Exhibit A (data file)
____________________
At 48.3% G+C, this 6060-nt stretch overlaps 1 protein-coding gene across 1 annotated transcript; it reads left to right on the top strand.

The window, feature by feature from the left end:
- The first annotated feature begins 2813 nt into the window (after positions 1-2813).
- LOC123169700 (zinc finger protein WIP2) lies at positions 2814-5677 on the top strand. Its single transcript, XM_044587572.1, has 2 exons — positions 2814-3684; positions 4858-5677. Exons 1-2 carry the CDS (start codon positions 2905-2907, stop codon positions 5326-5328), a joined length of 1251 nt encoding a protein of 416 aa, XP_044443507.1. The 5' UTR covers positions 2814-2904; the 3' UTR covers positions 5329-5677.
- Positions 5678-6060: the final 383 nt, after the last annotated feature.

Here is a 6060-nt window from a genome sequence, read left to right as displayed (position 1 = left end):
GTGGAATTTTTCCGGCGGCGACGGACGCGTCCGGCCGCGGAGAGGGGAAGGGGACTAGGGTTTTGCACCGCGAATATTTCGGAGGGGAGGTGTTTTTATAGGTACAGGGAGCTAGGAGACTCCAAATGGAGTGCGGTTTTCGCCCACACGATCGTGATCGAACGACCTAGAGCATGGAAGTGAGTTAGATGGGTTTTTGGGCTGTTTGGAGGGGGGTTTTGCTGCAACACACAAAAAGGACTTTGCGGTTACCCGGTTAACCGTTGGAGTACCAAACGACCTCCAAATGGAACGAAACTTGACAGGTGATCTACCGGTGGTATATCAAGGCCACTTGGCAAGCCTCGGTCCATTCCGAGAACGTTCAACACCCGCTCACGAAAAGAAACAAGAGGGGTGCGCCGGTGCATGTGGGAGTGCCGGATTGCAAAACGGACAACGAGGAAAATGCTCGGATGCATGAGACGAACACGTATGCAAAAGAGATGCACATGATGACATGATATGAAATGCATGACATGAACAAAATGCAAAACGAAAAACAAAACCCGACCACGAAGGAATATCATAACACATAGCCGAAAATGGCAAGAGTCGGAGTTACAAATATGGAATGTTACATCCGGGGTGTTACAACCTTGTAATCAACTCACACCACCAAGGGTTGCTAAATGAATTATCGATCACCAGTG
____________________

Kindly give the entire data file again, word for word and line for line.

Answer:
At 48.3% G+C, this 6060-nt stretch overlaps 1 protein-coding gene across 1 annotated transcript; it reads left to right on the top strand.

The window, feature by feature from the left end:
- The first annotated feature begins 2813 nt into the window (after positions 1-2813).
- LOC123169700 (zinc finger protein WIP2) lies at positions 2814-5677 on the top strand. Its single transcript, XM_044587572.1, has 2 exons — positions 2814-3684; positions 4858-5677. Exons 1-2 carry the CDS (start codon positions 2905-2907, stop codon positions 5326-5328), a joined length of 1251 nt encoding a protein of 416 aa, XP_044443507.1. The 5' UTR covers positions 2814-2904; the 3' UTR covers positions 5329-5677.
- Positions 5678-6060: the final 383 nt, after the last annotated feature.

Here is a 6060-nt window from a genome sequence, read left to right as displayed (position 1 = left end):
GTGGAATTTTTCCGGCGGCGACGGACGCGTCCGGCCGCGGAGAGGGGAAGGGGACTAGGGTTTTGCACCGCGAATATTTCGGAGGGGAGGTGTTTTTATAGGTACAGGGAGCTAGGAGACTCCAAATGGAGTGCGGTTTTCGCCCACACGATCGTGATCGAACGACCTAGAGCATGGAAGTGAGTTAGATGGGTTTTTGGGCTGTTTGGAGGGGGGTTTTGCTGCAACACACAAAAAGGACTTTGCGGTTACCCGGTTAACCGTTGGAGTACCAAACGACCTCCAAATGGAACGAAACTTGACAGGTGATCTACCGGTGGTATATCAAGGCCACTTGGCAAGCCTCGGTCCATTCCGAGAACGTTCAACACCCGCTCACGAAAAGAAACAAGAGGGGTGCGCCGGTGCATGTGGGAGTGCCGGATTGCAAAACGGACAACGAGGAAAATGCTCGGATGCATGAGACGAACACGTATGCAAAAGAGATGCACATGATGACATGATATGAAATGCATGACATGAACAAAATGCAAAACGAAAAACAAAACCCGACCACGAAGGAATATCATAACACATAGCCGAAAATGGCAAGAGTCGGAGTTACAAATATGGAATGTTACATCCGGGGTGTTACAACCTTGTAATCAACTCACACCACCAAGGGTTGCTAAATGAATTATCGATCACCAGTG